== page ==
One of my favorite genres in comics is the space opera. There have obviously been great space operas in television, books, and movies, but to me there's something about the medium of comic books that makes it especially effective for the genre, particularly when in the hands of Europeans, or at least European-style artists. Moebius, Enki Bilal, Alejandro Jodorowsky and Juan Gimenez, Phillipe Druillet and a handful of others set to work defining the genre and re-defining the medium in the 1970s, and there's been little done in American comics to rival the weird, wild, and ethereal worlds they invented. Until Prophet came along, clubbed them over the head, and ate them.Under the guidance of King City cartoonist Brandon Graham, Prophet has become the premiere science fiction experience in comics. With regular artist Simon Roy of Jan's Atomic Heart, fellow Meathaus alum Farel Dalrymple, and Greek artist Giannis Milonogiannis, Graham has re-engineered Prophet into a book that recalls the very best in European space opera, and what may be the most fascinating new comicbook to come along in years.

Yes, that's right. The most fascinating comicbook to come along - in years - is Prophet. If you heard that ten years ago, you'd laugh so hard you'd piss yourself.

Way back back in 1992, Prophet made his first appearance in Youngblood #2 as a purple-suited, headguard-wearing supersoldier with comically large guns, hair that looked like he'd been ousted from Cinderella, and shoulder pads even bigger than Paula Poundstone's. So of course he was an instant hit. (Too many references for one sentence? Cinderella was an awful 80s glam metal band, Paula Poundstone an awful comedienne, I believe we're all caught up.) A Rob Liefeld creation, most of the early Prophet comics were illustrated by Stephen Platt, a rising superstar, and the character was quickly swept along in fervor that typified most early Image, popular despite its flaws. It didn't last too long, though. The publication schedule was far from rock-solid, and when Liefeld left Image and formed Extreme Studios, interest in Prophet took a dip. The second volume lasted up until issue 20. When it disappeared, it was natural to assume that it would never return. So if you're unfamiliar with the character's not quite long and storied history, you're not alone.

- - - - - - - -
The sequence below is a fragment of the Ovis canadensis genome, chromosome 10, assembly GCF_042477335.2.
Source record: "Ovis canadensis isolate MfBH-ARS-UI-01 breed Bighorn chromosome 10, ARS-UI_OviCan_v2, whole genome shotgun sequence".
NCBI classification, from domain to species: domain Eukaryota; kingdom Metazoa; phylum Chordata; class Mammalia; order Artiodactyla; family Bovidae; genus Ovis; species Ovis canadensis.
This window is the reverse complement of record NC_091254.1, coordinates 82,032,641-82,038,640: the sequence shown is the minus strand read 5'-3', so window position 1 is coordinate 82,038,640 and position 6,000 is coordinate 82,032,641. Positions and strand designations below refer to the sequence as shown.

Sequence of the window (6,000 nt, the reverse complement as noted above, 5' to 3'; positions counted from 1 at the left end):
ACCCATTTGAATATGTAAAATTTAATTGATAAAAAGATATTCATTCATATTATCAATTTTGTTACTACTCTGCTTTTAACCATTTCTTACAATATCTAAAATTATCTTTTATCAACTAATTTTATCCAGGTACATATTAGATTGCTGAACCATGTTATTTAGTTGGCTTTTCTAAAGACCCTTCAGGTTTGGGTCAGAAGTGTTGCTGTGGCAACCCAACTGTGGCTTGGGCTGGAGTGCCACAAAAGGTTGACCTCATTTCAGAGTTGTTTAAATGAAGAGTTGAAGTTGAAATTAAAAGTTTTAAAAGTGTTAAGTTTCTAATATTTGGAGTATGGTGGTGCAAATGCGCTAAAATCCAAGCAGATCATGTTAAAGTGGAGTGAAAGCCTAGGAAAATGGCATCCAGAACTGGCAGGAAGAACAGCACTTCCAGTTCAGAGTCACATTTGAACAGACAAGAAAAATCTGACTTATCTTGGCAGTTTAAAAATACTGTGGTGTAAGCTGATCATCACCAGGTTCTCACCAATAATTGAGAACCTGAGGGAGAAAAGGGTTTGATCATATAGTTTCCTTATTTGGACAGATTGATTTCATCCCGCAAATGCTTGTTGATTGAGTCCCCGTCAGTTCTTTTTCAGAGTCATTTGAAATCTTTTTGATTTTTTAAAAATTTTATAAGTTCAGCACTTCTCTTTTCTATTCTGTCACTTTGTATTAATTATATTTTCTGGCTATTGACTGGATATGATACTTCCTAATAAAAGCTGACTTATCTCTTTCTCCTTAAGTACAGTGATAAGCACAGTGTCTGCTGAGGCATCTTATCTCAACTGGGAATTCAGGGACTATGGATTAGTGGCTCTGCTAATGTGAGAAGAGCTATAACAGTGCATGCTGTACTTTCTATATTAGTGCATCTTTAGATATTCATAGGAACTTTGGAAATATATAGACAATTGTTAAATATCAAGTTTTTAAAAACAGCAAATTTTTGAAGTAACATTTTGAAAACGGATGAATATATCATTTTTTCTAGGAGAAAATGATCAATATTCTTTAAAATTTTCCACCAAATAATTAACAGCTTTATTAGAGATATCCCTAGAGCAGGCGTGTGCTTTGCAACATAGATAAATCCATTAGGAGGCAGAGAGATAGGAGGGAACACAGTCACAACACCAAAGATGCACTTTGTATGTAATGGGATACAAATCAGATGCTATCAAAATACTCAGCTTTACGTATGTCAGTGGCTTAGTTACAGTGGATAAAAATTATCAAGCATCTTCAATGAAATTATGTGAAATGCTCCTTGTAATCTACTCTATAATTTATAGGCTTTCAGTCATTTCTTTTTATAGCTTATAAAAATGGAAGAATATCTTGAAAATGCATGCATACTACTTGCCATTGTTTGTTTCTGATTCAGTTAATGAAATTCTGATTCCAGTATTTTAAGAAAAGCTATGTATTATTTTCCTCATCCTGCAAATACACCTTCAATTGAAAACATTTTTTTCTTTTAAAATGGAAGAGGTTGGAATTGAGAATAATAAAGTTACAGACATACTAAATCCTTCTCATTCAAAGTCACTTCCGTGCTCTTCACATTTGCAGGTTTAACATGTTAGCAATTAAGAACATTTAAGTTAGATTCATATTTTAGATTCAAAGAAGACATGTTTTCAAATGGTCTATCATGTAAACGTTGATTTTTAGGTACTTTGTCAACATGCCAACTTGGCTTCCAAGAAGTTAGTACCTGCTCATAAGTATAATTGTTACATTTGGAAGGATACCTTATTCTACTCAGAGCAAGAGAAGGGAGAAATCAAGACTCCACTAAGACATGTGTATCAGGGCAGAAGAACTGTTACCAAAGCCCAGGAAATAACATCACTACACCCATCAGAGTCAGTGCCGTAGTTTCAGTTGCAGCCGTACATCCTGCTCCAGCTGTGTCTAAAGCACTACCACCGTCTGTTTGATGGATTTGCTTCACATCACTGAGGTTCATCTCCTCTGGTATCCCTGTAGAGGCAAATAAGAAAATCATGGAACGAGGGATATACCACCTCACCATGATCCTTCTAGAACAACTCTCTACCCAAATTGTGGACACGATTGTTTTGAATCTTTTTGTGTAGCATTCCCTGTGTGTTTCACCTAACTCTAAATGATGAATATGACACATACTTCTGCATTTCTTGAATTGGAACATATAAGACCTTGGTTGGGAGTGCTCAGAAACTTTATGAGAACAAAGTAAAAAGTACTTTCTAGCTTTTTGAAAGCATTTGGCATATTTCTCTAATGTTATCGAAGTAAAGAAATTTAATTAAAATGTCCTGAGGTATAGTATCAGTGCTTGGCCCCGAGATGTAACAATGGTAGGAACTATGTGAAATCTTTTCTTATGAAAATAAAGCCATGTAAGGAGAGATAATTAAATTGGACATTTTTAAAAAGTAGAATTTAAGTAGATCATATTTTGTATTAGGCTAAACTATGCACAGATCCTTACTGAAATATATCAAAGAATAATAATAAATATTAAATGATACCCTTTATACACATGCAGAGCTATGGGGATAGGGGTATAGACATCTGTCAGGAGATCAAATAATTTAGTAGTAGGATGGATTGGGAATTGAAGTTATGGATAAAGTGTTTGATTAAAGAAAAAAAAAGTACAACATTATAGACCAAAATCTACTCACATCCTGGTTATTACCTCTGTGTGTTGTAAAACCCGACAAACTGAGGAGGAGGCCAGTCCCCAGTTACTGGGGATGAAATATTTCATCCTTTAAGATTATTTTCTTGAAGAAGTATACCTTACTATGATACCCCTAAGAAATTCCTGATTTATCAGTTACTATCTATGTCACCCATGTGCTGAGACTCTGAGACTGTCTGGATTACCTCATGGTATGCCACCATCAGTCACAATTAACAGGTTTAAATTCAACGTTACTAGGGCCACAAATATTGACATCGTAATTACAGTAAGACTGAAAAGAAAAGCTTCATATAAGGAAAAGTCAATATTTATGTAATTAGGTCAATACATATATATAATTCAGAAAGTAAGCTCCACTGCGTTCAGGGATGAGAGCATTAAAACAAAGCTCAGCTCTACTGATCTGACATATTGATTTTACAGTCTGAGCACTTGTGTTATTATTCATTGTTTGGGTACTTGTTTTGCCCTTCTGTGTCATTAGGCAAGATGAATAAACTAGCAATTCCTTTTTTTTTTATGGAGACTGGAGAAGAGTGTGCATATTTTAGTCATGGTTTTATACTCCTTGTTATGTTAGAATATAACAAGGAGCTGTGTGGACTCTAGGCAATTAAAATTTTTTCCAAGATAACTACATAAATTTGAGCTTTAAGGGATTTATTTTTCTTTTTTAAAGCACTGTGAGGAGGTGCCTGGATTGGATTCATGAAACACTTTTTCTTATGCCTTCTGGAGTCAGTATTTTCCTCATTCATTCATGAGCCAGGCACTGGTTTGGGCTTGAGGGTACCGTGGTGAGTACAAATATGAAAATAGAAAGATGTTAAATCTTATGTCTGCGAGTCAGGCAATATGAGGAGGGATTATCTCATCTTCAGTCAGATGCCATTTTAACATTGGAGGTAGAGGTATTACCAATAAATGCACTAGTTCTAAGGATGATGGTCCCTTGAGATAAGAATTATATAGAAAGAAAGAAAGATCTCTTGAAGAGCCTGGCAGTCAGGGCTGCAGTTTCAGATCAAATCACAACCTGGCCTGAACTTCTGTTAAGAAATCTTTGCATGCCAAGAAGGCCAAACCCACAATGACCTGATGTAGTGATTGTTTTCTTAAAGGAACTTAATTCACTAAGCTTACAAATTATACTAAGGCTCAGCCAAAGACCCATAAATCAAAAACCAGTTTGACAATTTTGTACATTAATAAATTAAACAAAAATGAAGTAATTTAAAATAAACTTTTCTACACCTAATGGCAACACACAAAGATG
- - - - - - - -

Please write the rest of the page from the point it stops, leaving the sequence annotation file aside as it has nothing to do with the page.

Gaudy, misguided, and derivative as the character was, it's actually not an awful concept, and the origin ain't half-bad. (I only write backhanded compliments.) Destitute and homeless, in 1937 Jonathan Taylor Prophet volunteered for the medical experiments of Dr. Wells, a time-traveling scientist who modified and enhanced John, turning him into a living weapon in service of a villain named (coincidentally, I'm sure) Phillip Omen. When Dr. Wells turned good guy (it happens) he re-programmed John to fight against evil by imbuing in him a belief that he was fighting a type of religious war, hid him by time-travelling him to different eras, and placed him in cryogenic storage, where he remained until eventually discovered by the Youngblood team.

Of course, none of that actually needs to be known to read the relaunch. Picking up at issue 21, right where Extreme left off, in the current run of Prophet the original concept is adapted, expanded, and transformed into something very familiar and remarkably different. Set approximately ten thousand years in the future, the human race is all but extinct. Years after a war that spanned galaxies, Earth is overrun by xenomorphs and parasites. After what's perhaps generations of silence, an Earth Empire signal awakes dozens, maybe hundreds of cryo-sleeping John Prophet clones embedded in alien worlds all throughout the universe. And so far, it's been wild, weird, epic, and nothing less than brilliant.